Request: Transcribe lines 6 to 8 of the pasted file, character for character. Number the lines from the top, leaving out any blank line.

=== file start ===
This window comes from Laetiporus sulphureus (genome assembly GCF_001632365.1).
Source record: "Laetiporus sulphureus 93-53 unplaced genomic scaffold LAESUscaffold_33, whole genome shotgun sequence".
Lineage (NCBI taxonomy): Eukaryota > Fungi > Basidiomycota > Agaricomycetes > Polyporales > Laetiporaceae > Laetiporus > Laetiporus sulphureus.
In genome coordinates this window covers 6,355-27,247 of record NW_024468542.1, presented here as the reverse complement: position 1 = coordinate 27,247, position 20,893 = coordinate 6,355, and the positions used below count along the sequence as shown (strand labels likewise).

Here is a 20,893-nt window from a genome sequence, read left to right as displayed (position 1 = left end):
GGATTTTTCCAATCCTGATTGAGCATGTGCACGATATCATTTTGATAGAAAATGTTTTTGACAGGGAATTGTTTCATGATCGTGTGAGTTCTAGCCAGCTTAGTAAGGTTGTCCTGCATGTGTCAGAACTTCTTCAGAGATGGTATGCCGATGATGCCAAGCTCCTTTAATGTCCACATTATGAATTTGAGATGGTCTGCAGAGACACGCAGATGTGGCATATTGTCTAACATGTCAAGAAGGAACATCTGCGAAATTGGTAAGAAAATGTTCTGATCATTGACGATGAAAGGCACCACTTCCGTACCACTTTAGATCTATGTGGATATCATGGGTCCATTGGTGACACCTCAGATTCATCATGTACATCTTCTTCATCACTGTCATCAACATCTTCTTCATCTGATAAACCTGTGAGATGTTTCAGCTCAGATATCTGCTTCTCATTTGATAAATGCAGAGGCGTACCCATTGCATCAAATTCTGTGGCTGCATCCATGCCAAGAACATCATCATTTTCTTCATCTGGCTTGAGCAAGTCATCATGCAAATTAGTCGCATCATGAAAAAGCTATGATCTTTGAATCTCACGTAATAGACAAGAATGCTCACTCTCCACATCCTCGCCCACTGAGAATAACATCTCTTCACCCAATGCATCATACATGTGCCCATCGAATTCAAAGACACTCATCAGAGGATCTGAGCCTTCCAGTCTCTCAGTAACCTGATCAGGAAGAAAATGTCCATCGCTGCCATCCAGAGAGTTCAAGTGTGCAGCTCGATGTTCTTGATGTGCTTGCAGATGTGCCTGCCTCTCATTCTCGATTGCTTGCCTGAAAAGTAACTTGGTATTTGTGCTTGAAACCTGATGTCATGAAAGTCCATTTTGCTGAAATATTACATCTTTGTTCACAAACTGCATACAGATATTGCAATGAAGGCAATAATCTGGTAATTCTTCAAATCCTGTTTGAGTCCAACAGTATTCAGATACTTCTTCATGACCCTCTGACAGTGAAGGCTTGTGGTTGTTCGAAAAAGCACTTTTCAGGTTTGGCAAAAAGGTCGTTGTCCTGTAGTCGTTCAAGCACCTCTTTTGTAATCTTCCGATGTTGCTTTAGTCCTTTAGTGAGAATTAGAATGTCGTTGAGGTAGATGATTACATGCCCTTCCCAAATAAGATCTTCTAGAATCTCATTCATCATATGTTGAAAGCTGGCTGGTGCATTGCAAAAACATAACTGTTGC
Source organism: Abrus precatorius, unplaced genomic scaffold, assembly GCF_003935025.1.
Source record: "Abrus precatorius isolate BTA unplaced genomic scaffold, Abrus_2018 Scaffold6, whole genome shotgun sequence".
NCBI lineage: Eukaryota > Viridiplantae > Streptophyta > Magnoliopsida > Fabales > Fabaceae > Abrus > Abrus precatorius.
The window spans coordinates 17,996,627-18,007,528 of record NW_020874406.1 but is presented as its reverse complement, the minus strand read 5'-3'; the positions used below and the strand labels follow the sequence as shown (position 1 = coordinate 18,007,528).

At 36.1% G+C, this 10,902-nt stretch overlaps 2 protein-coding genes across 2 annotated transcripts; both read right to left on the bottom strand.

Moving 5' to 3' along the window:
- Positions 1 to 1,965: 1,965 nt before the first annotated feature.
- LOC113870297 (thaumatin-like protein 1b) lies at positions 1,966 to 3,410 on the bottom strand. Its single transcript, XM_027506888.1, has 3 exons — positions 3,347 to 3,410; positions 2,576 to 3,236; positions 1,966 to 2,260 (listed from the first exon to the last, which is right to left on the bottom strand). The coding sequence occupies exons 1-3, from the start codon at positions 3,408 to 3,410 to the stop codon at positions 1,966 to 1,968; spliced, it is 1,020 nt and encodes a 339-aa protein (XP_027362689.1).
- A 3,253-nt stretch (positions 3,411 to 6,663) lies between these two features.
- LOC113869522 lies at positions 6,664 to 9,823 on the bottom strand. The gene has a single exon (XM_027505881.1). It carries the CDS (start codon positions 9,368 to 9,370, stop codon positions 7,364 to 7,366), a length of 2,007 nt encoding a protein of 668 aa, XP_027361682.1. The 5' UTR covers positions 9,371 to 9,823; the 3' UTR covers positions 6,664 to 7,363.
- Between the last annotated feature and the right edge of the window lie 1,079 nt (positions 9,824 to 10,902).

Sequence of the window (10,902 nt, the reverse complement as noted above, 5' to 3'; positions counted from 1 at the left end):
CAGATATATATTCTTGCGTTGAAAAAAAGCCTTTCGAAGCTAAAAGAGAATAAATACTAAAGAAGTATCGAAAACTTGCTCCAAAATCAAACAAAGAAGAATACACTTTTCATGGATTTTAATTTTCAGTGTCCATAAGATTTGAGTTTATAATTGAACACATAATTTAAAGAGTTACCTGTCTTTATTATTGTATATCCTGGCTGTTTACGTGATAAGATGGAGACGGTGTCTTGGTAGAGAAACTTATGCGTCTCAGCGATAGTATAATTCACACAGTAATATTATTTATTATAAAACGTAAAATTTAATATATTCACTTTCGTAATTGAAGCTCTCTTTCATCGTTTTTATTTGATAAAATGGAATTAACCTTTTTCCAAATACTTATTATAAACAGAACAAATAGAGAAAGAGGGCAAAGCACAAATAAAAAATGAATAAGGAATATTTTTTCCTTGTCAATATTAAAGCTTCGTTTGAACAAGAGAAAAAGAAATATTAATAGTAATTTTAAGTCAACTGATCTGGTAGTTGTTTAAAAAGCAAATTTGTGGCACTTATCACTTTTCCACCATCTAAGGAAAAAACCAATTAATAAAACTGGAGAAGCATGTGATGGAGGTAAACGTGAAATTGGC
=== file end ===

GGATTTTTCCAATCCTGATTGAGCATGTGCACGATATCATTTTGATAGAAAATGTTTTTGACAGGGAATTGTTTCATGATCGTGTGAGTTCTAGCCAGCTTAGTAAGGTTGTCCTGCATGTGTCAGAACTTCTTCAGAGATGGTATGCCGATGATGCCAAGCTCCTTTAATGTCCACATTATGAATTTGAGATGGTCTGCAGAGACACGCAGATGTGGCATATTGTCTAACATGTCAAGAAGGAACATCTGCGAAATTGGTAAGAAAATGTTCTGATCATTGACGATGAAAGGCACCACTTCCGTACCACTTTAGATCTATGTGGATATCATGGGTCCATTGGTGACACCTCAGATTCATCATGTACATCTTCTTCATCACTGTCATCAACATCTTCTTCATCTGATAAACCTGTGAGATGTTTCAGCTCAGATATCTGCTTCTCATTTGATAAATGCAGAGGCGTACCCATTGCATCAAATTCTGTGGCTGCATCCATGCCAAGAACATCATCATTTTCTTCATCTGGCTTGAGCAAGTCATCATGCAAATTAGTCGCATCATGAAAAAGCTATGATCTTTGAATCTCACGTAATAGACAAGAATGCTCACTCTCCACATCCTCGCCCACTGAGAATAACATCTCTTCACCCAATGCATCATACATGTGCCCATCGAATTCAAAGACACTCATCAGAGGATCTGAGCCTTCCAGTCTCTCAGTAACCTGATCAGGAAGAAAATGTCCATCGCTGCCATCCAGAGAGTTCAAGTGTGCAGCTCGATGTTCTTGATGTGCTTGCAGATGTGCCTGCCTCTCATTCTCGATTGCTTGCCTGAAAAGTAACTTGGTATTTGTGCTTGAAACCTGATGTCATGAAAGTCCATTTTGCTGAAATATTACATCTTTGTTCACAAACTGCATACAGATATTGCAATGAAGGCAATAATCTGGTAATTCTTCAAATCCTGTTTGAGTCCAACAGTATTCAGATACTTCTTCATGACCCTCTGACAGTGAAGGCTTGTGGTTGTTCGAAAAAGCACTTTTCAGGTTTGGCAAAAAGGTCGTTGTCCTGTAGTCGTTCAAGCACCTCTTTTGTAATCTTCCGATGTTGCTTTAGTCCTTTAGTGAGAATTAGAATGTCGTTGAGGTAGATGATTACATGCCCTTCCCAAATAAGATCTTCTAGAATCTCATTCATCATATGTTGAAAGCTGGCTGGTGCATTGCAAAAACATAACTGTTGC
Source organism: Abrus precatorius, unplaced genomic scaffold, assembly GCF_003935025.1.
Source record: "Abrus precatorius isolate BTA unplaced genomic scaffold, Abrus_2018 Scaffold6, whole genome shotgun sequence".